Abstract

There is a requirement by World Health Organization (WHO), Food and Agriculture Organization (FAO) and other International Organizations to develop environmentally sustainable systems for controlling pests that are less reliant on chemical pesticides as the primary management tool. However biological control alone cannot at the moment solve all pest problems and must be considered instrument to be used in combination with other methods. Compatibility of chemical pesticides (CP) and biological pesticides (BP) is one of the key for the implementation of Integrated Pest Management (IPM) programs. Testing the compatibility of CP and BP is necessary if these two agents are to be applied together in the integrated management. Synergistic, neutral or antagonistic responses are reported of some commercial BP with CP. Although the compatibility of these pest control methods has been framed as a contentious and complicated issue, they are being increasingly used in combination or even in tandem to control pests, in agricultural and urban settings, as well as for control of invasive species and insect vector of human and animal diseases. The compatibility is not always achieved, but in several case combinations can result in an additive or even synergistic effect improving pest control and reducing the use of CP. Discussion on the necessity of a wider international standard to achieve a necessary formal compatibility with respect to environmental and human health are done. Although approach combining CP with BP can provide a safer more comprehensive management program, with the results of reducing CP, exhaustive and standardized method to evaluate Environmental Risk Assessment (ERA) of this combination is still need. ERA is important as synergism on the target pest could also result in a toxicological synergism for some non target organisms. However, most of the information documenting adverse environmental effects has come from studies focused on exposure to single pesticides, but in normal agricultural practice it is rare to use only a single pesticide and combing BP with CP could be an example. ERA of combination of CP and BP could be useful to predict effect also in the case where combination was not fully intended. Thus the directions for the future are to evaluate and standardize environmental risk assess and cost analysis of CP and BP compatibility.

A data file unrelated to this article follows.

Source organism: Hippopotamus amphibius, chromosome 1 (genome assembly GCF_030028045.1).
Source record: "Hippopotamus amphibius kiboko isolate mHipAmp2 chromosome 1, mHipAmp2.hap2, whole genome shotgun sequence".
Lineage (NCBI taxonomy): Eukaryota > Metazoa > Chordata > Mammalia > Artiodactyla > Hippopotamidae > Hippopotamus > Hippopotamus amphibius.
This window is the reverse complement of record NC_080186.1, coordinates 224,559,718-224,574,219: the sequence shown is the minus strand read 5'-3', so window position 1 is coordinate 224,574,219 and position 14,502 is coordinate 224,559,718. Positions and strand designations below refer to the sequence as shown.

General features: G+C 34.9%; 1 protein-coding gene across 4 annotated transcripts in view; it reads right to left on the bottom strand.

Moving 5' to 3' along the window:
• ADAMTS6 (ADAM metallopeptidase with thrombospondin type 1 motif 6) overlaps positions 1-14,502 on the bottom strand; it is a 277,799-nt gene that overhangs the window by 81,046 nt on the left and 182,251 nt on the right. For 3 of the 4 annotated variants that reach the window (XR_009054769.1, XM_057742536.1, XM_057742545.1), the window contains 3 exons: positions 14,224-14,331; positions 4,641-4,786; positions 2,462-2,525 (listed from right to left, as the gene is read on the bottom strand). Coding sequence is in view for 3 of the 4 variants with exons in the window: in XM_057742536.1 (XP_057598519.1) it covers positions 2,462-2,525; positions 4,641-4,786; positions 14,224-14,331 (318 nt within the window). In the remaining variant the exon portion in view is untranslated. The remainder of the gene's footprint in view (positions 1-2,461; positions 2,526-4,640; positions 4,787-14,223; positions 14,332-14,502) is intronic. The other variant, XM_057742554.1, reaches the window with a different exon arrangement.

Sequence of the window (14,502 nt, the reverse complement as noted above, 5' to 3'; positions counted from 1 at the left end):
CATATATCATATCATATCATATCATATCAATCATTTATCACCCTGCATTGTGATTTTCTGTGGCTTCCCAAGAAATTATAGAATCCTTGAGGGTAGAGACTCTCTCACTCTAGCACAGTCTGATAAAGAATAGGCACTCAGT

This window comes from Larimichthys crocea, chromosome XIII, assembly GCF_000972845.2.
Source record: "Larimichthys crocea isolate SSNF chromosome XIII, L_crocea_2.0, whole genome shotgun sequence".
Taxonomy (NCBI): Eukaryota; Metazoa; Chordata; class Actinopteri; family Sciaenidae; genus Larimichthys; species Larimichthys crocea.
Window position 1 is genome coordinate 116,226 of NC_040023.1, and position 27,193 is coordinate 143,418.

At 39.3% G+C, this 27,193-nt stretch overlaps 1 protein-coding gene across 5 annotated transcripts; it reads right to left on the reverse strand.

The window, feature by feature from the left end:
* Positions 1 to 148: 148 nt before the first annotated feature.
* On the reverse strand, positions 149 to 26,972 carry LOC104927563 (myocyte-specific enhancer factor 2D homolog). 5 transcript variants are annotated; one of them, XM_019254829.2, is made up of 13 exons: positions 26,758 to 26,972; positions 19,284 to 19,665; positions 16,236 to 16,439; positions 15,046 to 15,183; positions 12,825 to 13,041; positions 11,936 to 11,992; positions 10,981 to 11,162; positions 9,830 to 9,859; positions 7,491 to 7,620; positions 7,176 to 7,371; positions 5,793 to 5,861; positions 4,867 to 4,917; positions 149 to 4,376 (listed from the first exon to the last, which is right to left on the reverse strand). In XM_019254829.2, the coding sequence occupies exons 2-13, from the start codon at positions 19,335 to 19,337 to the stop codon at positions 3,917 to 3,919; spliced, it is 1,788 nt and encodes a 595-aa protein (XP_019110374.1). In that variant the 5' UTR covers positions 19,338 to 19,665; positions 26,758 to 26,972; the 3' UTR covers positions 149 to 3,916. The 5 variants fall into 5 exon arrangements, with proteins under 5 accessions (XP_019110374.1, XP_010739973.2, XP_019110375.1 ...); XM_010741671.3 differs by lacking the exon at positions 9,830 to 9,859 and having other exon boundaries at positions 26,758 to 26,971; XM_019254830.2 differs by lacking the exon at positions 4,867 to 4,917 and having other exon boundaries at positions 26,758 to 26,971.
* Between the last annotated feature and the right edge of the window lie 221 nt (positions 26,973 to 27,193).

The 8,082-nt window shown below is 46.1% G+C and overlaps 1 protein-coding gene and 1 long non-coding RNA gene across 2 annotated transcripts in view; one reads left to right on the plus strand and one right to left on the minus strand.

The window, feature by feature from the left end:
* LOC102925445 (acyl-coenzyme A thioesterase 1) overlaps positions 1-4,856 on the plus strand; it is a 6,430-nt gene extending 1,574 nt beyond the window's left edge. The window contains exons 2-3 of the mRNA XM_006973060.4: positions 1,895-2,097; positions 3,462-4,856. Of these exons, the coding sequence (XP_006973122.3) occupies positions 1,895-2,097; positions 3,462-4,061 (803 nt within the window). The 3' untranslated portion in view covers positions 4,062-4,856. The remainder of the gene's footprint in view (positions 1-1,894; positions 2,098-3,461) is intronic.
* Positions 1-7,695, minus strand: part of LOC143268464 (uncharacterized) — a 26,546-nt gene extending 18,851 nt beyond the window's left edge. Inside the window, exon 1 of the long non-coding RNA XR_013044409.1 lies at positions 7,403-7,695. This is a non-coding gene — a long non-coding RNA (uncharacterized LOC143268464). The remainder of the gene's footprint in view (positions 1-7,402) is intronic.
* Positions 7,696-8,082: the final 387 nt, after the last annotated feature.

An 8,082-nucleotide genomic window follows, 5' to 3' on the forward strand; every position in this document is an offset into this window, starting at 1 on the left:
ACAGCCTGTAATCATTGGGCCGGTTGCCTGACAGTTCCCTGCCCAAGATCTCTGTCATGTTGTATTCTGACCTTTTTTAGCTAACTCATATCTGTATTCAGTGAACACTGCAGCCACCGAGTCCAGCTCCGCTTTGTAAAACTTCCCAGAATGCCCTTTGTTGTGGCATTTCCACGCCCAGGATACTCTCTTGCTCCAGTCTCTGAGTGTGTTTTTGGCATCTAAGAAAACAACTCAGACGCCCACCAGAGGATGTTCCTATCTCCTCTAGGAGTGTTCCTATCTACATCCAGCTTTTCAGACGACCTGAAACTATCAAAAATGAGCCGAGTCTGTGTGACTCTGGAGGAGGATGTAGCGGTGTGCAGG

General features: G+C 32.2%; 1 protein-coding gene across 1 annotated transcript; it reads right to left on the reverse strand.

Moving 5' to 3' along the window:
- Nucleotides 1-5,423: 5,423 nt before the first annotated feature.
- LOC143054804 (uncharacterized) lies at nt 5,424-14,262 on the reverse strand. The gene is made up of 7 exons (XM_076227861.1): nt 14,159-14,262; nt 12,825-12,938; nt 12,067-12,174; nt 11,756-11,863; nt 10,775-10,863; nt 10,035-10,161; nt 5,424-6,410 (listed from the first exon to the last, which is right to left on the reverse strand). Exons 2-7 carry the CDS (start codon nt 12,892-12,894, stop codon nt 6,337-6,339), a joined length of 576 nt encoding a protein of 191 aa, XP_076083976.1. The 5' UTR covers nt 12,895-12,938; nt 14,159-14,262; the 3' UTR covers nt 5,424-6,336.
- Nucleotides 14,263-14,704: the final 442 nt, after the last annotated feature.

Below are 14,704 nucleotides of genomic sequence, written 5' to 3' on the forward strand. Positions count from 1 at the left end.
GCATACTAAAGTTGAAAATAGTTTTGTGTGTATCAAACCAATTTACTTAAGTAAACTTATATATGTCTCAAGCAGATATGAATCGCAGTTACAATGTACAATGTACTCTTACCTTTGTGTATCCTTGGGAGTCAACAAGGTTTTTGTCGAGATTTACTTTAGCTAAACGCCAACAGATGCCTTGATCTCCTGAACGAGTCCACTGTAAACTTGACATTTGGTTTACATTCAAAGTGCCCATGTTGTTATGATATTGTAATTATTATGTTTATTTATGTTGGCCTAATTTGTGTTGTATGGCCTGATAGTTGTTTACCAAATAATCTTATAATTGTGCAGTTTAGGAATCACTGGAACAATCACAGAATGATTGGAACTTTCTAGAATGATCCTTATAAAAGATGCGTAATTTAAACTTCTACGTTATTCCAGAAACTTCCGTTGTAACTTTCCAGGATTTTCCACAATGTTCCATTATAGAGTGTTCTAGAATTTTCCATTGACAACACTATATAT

Lingua originaleEnglish
EditoreTaylor & Francis
VolumeIII
ISBN (stampa)9781439829271
Stato di pubblicazionePublished - 2013

Serie di pubblicazioni

NomeEncyclopedia of Environmental Management

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pesticides
biopesticides
environmental assessment
synergism
pests
pest control
diseases and disorders (animals and humans)
Food and Agriculture Organization
cost analysis
international organizations
insect vectors
risk analysis
nontarget organisms
World Health Organization
integrated pest management
invasive species
human health
control methods
biological control
methodology

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Manachini, B. R. I. (2013). Pesticides: Chemical and Biological. (Encyclopedia of Environmental Management). Taylor & Francis.